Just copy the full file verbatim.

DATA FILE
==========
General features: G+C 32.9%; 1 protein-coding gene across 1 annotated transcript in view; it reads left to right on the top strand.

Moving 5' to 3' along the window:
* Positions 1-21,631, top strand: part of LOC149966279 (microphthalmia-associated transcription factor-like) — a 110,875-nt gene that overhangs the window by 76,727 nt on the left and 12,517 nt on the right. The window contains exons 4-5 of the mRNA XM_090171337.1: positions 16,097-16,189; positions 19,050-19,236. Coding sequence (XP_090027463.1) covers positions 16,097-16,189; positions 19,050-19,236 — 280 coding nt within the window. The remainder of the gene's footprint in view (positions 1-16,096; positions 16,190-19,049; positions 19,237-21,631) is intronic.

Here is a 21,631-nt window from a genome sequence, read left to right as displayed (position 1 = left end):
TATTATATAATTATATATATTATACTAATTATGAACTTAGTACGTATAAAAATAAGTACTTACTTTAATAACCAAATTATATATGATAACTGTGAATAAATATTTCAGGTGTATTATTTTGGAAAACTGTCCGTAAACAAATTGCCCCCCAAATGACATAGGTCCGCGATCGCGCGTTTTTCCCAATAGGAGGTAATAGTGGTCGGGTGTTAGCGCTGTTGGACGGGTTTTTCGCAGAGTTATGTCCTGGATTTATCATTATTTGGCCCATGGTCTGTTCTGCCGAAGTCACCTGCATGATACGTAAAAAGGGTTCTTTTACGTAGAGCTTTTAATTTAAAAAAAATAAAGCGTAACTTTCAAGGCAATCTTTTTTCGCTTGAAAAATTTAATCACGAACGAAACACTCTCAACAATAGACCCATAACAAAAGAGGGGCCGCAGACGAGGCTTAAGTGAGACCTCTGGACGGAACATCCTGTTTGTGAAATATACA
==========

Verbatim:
General features: G+C 32.9%; 1 protein-coding gene across 1 annotated transcript in view; it reads left to right on the top strand.

Moving 5' to 3' along the window:
* Positions 1-21,631, top strand: part of LOC149966279 (microphthalmia-associated transcription factor-like) — a 110,875-nt gene that overhangs the window by 76,727 nt on the left and 12,517 nt on the right. The window contains exons 4-5 of the mRNA XM_090171337.1: positions 16,097-16,189; positions 19,050-19,236. Coding sequence (XP_090027463.1) covers positions 16,097-16,189; positions 19,050-19,236 — 280 coding nt within the window. The remainder of the gene's footprint in view (positions 1-16,096; positions 16,190-19,049; positions 19,237-21,631) is intronic.

Here is a 21,631-nt window from a genome sequence, read left to right as displayed (position 1 = left end):
TATTATATAATTATATATATTATACTAATTATGAACTTAGTACGTATAAAAATAAGTACTTACTTTAATAACCAAATTATATATGATAACTGTGAATAAATATTTCAGGTGTATTATTTTGGAAAACTGTCCGTAAACAAATTGCCCCCCAAATGACATAGGTCCGCGATCGCGCGTTTTTCCCAATAGGAGGTAATAGTGGTCGGGTGTTAGCGCTGTTGGACGGGTTTTTCGCAGAGTTATGTCCTGGATTTATCATTATTTGGCCCATGGTCTGTTCTGCCGAAGTCACCTGCATGATACGTAAAAAGGGTTCTTTTACGTAGAGCTTTTAATTTAAAAAAAATAAAGCGTAACTTTCAAGGCAATCTTTTTTCGCTTGAAAAATTTAATCACGAACGAAACACTCTCAACAATAGACCCATAACAAAAGAGGGGCCGCAGACGAGGCTTAAGTGAGACCTCTGGACGGAACATCCTGTTTGTGAAATATACA